At the start I compared my treatment to running a big ultra and on Friday Pauline said “That’s you coming in Tyndrum.” I totally disagreed, running the WHW isn’t easy but it is loads more fun.   This is different and I'm using all the skills I've learnt through running, like eating when you don’t feel like it.  Eating is a chore and a lot of things now have an awful metallic taste, coffee is ok but tea is only ok if I put sugar in, something I would never normally do, everything has to be soft, but I'm making sure I'm getting all the nutrition I can, if I want my body to be strong it has to be fuelled even if it takes me an hour to eat a bowl of pasta! Soup is a favourite, although I’ve always made my own, I’m also buying cartons of fresh soup for variety, is it just me but when I make a pot of soup there’s usually enough to feed the street. I'm restricted with fruit, it nips a bit, the last time I had a glass of  fresh orange juice it felt and tasted like a mouthful of barbed wire. I was told I would lose weight and it is part of the challenge to prove them wrong.

My treatment should finish on the 31st May and I have a goal for soon after, I entered the Skye half marathon months ago and it’s on the 8th of June, just a week after.   I might be cutting it fine but I don’t doubt my determination, I won’t be daft and if I'm not able to do it I won’t but if I can walk/jog it in around three hours or so I will.  I've been going up for it since 1993 and in 2005 it was very special, it took me around two and half hours that day, it was my 100th half marathon and just seven weeks after I had the brain haemorrhage and hopefully this year will be just as special.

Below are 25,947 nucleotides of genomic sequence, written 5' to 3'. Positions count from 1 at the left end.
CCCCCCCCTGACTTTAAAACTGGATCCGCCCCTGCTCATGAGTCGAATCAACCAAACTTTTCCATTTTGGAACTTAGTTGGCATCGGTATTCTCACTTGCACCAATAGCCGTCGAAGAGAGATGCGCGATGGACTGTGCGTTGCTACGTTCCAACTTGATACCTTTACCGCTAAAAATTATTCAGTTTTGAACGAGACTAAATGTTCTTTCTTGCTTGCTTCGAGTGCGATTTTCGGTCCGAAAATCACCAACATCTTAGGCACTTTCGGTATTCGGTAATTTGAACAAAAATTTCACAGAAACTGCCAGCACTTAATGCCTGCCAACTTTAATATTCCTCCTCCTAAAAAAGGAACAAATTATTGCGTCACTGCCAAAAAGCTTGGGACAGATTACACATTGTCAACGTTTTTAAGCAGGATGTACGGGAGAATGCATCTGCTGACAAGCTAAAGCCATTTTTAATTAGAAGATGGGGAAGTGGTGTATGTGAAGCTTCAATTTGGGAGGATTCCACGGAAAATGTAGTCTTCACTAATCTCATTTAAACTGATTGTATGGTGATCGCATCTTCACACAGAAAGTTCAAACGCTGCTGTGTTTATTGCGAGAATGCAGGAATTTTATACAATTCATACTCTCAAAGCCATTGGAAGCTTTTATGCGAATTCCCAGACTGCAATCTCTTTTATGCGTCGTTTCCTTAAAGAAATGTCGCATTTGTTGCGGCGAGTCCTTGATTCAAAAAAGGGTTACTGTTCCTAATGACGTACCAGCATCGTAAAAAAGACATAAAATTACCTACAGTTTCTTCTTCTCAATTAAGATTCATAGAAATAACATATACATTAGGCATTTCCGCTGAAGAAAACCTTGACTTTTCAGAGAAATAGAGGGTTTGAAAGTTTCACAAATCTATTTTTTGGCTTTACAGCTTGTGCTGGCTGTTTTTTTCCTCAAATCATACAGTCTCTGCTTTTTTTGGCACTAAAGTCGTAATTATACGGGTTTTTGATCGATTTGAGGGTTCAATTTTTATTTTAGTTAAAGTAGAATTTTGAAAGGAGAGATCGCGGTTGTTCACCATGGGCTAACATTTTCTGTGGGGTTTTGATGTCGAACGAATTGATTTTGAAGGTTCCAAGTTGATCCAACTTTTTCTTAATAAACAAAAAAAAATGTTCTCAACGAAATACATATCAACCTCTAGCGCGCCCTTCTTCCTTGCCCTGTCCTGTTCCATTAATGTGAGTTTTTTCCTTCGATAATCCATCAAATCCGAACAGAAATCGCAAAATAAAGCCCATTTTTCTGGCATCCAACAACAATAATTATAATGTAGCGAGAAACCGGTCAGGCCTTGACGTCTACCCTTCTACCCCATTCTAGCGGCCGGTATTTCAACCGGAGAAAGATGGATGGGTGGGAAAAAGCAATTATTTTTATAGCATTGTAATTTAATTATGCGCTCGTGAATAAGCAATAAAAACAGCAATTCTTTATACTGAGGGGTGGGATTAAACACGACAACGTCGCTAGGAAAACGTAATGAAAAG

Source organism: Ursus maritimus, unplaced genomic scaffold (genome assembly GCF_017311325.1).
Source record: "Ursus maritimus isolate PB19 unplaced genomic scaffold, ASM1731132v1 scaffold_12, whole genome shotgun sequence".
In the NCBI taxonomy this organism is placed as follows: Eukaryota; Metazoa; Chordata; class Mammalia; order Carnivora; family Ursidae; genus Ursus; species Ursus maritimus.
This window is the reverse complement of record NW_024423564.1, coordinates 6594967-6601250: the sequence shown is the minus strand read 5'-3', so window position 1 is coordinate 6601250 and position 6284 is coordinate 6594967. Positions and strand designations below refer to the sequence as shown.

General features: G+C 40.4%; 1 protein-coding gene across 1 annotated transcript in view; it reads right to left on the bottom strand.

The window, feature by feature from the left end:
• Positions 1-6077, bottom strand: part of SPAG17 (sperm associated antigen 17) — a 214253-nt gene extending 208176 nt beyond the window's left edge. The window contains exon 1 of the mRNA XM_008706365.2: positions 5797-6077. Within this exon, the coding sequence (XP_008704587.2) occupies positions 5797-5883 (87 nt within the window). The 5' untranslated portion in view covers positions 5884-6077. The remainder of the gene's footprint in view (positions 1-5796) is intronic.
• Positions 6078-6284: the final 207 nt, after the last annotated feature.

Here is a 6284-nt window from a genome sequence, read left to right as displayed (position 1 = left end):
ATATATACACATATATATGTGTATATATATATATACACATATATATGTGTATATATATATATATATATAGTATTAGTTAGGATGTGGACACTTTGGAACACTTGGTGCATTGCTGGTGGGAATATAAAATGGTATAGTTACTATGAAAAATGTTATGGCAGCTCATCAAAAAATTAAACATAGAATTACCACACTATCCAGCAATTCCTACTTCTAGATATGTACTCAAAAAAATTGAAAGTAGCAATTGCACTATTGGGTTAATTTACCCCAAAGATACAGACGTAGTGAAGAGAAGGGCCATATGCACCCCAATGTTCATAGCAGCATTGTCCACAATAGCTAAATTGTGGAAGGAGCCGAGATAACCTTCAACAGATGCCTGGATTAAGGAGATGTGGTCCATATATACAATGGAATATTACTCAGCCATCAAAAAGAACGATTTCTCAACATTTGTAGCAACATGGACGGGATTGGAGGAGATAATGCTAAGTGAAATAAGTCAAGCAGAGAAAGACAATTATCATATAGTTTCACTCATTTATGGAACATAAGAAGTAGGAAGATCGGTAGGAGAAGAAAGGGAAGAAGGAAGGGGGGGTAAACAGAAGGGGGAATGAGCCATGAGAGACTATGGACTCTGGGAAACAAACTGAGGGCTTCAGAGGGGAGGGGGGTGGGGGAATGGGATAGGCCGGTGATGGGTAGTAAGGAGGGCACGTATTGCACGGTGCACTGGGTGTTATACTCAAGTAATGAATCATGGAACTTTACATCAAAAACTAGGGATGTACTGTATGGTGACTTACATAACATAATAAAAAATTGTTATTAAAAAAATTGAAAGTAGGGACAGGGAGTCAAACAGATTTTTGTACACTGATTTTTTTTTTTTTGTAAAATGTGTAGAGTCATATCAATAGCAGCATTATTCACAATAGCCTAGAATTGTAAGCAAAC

I will look after myself well for the next three weeks; Pete is doing a grand job too.  I want to get to the end in the best shape I can, I'm going for a knock-out in the final round.
Hands up, chin down.

Thursday, 2 May 2013

A great day out.

I wasn't running the Fling any more but I didn’t want to miss it so after Gillian had picked up Pauline she got me at 4.00am and we were in Milngavie for 5.00am, I felt ok with not running knowing there was no way it was going to happen.  It was lovely to chat and be hugged, I wanted to wish folk well but with it being busy I didn’t get round everyone.  Pauline registered and got herself organised then it was time for the start.  This year everyone went off together in the biggest herd of ultra -runners I've seen!

Gillian and I waited and watched the start of the relay then headed off to Rowardennan, we were helping with the drop bags.  Mrs Mac was in charge and Alan and Robin had started laying out the bags, it wasn't too long before they were all laid out and more helpers arrived when runners were coming through thick and fast.

Now there is no right or wrong thing for eating in an ultra, it is very much go with what feels right for you but my jaw dropped with variety and quantity.  Fair enough, have a choice of a couple of things if  you're not sure what you might fancy but I thought some folk must have been feeding a legion! After runners had been through and finished with their bags we gathered together all unopened food and placed to the front if anyone fancied something different,  I wasn't really surprised that no fancied the pack with two giant scotch eggs, the large tub of pasta or a whole Soreen loaf!  At least The Wilderness Response Team took all the energy gels to be used later.  Rabbit the Bruce was in charge of Pauline’s drop bag, its contents, a wee Twix and a dinky can of coke.